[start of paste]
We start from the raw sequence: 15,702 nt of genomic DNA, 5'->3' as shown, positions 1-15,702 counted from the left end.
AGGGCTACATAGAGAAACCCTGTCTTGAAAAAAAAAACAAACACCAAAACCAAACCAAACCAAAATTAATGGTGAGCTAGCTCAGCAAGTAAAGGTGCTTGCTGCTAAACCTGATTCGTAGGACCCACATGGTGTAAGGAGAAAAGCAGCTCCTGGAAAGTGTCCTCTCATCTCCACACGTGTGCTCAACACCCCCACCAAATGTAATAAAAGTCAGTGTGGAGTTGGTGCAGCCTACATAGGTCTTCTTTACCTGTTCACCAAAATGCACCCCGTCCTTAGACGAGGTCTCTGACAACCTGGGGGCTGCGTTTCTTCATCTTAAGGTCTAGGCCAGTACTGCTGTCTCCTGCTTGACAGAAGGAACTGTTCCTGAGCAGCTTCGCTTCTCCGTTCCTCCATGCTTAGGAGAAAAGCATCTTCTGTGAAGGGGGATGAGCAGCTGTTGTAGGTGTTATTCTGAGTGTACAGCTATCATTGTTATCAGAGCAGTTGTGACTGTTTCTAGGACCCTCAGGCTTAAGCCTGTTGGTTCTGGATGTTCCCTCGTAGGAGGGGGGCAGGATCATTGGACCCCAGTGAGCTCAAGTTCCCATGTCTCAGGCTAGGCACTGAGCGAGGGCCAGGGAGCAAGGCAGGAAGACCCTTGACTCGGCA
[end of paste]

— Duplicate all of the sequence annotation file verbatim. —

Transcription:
We start from the raw sequence: 15,702 nt of genomic DNA, 5'->3' as shown, positions 1-15,702 counted from the left end.
AGGGCTACATAGAGAAACCCTGTCTTGAAAAAAAAAACAAACACCAAAACCAAACCAAACCAAAATTAATGGTGAGCTAGCTCAGCAAGTAAAGGTGCTTGCTGCTAAACCTGATTCGTAGGACCCACATGGTGTAAGGAGAAAAGCAGCTCCTGGAAAGTGTCCTCTCATCTCCACACGTGTGCTCAACACCCCCACCAAATGTAATAAAAGTCAGTGTGGAGTTGGTGCAGCCTACATAGGTCTTCTTTACCTGTTCACCAAAATGCACCCCGTCCTTAGACGAGGTCTCTGACAACCTGGGGGCTGCGTTTCTTCATCTTAAGGTCTAGGCCAGTACTGCTGTCTCCTGCTTGACAGAAGGAACTGTTCCTGAGCAGCTTCGCTTCTCCGTTCCTCCATGCTTAGGAGAAAAGCATCTTCTGTGAAGGGGGATGAGCAGCTGTTGTAGGTGTTATTCTGAGTGTACAGCTATCATTGTTATCAGAGCAGTTGTGACTGTTTCTAGGACCCTCAGGCTTAAGCCTGTTGGTTCTGGATGTTCCCTCGTAGGAGGGGGGCAGGATCATTGGACCCCAGTGAGCTCAAGTTCCCATGTCTCAGGCTAGGCACTGAGCGAGGGCCAGGGAGCAAGGCAGGAAGACCCTTGACTCGGCA